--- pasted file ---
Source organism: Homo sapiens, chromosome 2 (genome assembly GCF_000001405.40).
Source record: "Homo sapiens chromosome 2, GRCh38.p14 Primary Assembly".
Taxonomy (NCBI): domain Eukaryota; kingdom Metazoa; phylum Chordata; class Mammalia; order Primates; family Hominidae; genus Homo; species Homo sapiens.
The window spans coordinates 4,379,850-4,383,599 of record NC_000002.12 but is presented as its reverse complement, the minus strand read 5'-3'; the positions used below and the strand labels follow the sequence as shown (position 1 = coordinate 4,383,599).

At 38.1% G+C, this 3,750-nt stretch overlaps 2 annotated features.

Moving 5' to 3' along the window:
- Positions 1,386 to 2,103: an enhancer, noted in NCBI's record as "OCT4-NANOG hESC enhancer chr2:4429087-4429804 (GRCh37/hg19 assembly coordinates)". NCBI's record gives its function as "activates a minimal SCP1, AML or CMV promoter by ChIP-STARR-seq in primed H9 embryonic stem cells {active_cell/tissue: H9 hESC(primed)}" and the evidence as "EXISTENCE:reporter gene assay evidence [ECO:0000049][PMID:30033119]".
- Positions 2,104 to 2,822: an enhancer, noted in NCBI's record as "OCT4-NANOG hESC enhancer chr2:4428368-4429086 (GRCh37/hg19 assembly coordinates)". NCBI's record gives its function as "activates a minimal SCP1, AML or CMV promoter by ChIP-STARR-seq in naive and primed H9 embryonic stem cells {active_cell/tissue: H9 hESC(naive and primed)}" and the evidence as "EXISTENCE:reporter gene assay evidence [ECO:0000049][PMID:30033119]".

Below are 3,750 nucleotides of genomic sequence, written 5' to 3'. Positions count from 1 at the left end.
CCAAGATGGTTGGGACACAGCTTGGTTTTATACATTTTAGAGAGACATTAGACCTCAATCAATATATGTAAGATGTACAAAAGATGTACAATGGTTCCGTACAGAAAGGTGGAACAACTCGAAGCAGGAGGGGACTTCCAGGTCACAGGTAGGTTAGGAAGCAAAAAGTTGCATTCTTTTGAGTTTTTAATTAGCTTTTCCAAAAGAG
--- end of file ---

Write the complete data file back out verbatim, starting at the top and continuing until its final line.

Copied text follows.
Source organism: Homo sapiens, chromosome 2 (genome assembly GCF_000001405.40).
Source record: "Homo sapiens chromosome 2, GRCh38.p14 Primary Assembly".
Taxonomy (NCBI): domain Eukaryota; kingdom Metazoa; phylum Chordata; class Mammalia; order Primates; family Hominidae; genus Homo; species Homo sapiens.
The window spans coordinates 4,379,850-4,383,599 of record NC_000002.12 but is presented as its reverse complement, the minus strand read 5'-3'; the positions used below and the strand labels follow the sequence as shown (position 1 = coordinate 4,383,599).

At 38.1% G+C, this 3,750-nt stretch overlaps 2 annotated features.

Moving 5' to 3' along the window:
- Positions 1,386 to 2,103: an enhancer, noted in NCBI's record as "OCT4-NANOG hESC enhancer chr2:4429087-4429804 (GRCh37/hg19 assembly coordinates)". NCBI's record gives its function as "activates a minimal SCP1, AML or CMV promoter by ChIP-STARR-seq in primed H9 embryonic stem cells {active_cell/tissue: H9 hESC(primed)}" and the evidence as "EXISTENCE:reporter gene assay evidence [ECO:0000049][PMID:30033119]".
- Positions 2,104 to 2,822: an enhancer, noted in NCBI's record as "OCT4-NANOG hESC enhancer chr2:4428368-4429086 (GRCh37/hg19 assembly coordinates)". NCBI's record gives its function as "activates a minimal SCP1, AML or CMV promoter by ChIP-STARR-seq in naive and primed H9 embryonic stem cells {active_cell/tissue: H9 hESC(naive and primed)}" and the evidence as "EXISTENCE:reporter gene assay evidence [ECO:0000049][PMID:30033119]".

Below are 3,750 nucleotides of genomic sequence, written 5' to 3'. Positions count from 1 at the left end.
CCAAGATGGTTGGGACACAGCTTGGTTTTATACATTTTAGAGAGACATTAGACCTCAATCAATATATGTAAGATGTACAAAAGATGTACAATGGTTCCGTACAGAAAGGTGGAACAACTCGAAGCAGGAGGGGACTTCCAGGTCACAGGTAGGTTAGGAAGCAAAAAGTTGCATTCTTTTGAGTTTTTAATTAGCTTTTCCAAAAGAG